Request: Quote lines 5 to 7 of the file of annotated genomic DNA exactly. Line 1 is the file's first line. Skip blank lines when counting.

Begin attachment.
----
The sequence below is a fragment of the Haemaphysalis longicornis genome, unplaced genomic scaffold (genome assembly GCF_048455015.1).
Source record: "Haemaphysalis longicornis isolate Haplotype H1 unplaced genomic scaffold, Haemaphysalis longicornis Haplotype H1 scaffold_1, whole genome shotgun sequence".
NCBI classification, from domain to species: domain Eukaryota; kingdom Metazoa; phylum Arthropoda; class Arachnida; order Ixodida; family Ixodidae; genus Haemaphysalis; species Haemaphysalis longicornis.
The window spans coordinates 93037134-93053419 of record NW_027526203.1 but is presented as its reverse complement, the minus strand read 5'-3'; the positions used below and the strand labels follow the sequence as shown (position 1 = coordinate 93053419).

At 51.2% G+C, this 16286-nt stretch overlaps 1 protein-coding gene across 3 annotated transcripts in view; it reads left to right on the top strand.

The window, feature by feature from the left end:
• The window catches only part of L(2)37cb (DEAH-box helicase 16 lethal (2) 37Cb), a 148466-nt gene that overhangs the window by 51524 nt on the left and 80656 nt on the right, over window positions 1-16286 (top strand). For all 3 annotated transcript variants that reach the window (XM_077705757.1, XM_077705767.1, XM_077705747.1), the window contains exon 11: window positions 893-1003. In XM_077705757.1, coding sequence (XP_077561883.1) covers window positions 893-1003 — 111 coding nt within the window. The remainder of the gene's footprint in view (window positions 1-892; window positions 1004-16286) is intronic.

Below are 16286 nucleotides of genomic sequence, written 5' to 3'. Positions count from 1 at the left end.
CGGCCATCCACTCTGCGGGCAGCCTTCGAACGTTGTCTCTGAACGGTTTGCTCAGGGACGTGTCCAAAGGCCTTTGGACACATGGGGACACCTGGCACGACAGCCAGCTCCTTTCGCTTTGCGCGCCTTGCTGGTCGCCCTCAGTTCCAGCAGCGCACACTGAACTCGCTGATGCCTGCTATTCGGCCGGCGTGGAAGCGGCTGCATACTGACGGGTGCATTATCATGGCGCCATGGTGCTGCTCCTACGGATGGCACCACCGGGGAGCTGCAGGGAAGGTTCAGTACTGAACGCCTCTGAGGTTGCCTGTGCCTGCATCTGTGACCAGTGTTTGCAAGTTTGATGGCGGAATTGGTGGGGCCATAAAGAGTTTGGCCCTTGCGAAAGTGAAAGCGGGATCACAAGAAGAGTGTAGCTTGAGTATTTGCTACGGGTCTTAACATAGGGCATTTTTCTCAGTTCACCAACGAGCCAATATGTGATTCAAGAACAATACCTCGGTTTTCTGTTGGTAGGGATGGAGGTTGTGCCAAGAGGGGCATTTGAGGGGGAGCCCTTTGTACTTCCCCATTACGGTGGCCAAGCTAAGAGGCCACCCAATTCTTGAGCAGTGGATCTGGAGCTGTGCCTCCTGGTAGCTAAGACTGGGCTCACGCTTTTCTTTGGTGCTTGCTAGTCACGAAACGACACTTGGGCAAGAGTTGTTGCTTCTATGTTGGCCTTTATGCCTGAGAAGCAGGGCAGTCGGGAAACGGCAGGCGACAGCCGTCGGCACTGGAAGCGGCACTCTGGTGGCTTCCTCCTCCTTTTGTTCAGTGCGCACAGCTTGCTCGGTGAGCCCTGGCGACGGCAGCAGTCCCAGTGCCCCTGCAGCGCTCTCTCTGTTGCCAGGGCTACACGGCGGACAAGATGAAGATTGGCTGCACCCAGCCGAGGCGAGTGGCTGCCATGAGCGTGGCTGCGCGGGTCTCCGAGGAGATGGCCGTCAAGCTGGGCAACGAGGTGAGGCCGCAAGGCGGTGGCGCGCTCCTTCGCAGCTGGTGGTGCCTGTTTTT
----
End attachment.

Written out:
At 51.2% G+C, this 16286-nt stretch overlaps 1 protein-coding gene across 3 annotated transcripts in view; it reads left to right on the top strand.

The window, feature by feature from the left end:
• The window catches only part of L(2)37cb (DEAH-box helicase 16 lethal (2) 37Cb), a 148466-nt gene that overhangs the window by 51524 nt on the left and 80656 nt on the right, over window positions 1-16286 (top strand). For all 3 annotated transcript variants that reach the window (XM_077705757.1, XM_077705767.1, XM_077705747.1), the window contains exon 11: window positions 893-1003. In XM_077705757.1, coding sequence (XP_077561883.1) covers window positions 893-1003 — 111 coding nt within the window. The remainder of the gene's footprint in view (window positions 1-892; window positions 1004-16286) is intronic.